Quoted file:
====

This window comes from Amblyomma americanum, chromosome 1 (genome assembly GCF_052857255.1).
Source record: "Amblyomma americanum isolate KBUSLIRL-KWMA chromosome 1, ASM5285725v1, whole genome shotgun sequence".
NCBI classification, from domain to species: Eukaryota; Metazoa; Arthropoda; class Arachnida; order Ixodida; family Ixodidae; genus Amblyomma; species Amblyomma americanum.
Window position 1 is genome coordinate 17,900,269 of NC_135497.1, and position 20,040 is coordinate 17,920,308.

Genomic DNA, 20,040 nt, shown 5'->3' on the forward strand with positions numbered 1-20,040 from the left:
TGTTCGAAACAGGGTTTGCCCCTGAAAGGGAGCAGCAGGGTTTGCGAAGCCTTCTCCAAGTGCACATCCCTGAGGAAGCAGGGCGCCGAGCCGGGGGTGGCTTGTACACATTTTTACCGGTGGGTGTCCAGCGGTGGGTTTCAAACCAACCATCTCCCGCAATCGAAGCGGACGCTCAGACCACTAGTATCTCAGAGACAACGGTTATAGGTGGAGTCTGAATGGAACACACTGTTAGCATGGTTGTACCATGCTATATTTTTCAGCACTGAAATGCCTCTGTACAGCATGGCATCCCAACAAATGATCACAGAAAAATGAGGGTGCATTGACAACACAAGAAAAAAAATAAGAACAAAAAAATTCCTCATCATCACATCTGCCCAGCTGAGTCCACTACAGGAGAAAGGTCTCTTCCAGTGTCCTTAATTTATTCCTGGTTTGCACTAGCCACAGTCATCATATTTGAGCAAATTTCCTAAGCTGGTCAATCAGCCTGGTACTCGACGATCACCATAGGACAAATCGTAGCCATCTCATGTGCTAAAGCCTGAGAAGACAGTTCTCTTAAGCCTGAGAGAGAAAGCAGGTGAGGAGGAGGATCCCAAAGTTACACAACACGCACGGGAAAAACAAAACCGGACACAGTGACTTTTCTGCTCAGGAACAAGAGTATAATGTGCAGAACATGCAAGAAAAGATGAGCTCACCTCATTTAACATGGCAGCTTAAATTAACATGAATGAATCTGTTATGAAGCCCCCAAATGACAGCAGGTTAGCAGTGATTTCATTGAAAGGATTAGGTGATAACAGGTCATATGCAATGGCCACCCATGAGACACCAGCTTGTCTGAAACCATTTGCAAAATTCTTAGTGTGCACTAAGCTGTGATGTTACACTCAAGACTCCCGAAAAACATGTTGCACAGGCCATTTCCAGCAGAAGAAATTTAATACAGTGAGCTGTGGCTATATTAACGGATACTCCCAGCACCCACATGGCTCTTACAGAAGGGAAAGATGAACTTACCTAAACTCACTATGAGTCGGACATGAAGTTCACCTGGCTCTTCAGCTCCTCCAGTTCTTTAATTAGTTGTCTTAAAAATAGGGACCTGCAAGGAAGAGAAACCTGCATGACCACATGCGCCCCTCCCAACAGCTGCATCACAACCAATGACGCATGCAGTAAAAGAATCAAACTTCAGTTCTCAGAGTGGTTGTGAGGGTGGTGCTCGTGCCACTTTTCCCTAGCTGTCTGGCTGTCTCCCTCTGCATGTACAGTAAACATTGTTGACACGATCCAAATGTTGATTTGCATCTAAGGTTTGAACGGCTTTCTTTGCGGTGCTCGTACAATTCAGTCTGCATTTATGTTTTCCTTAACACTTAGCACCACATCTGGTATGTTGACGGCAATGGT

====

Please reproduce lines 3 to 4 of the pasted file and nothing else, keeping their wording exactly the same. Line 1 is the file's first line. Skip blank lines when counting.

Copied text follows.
NCBI classification, from domain to species: Eukaryota; Metazoa; Arthropoda; class Arachnida; order Ixodida; family Ixodidae; genus Amblyomma; species Amblyomma americanum.
Window position 1 is genome coordinate 17,900,269 of NC_135497.1, and position 20,040 is coordinate 17,920,308.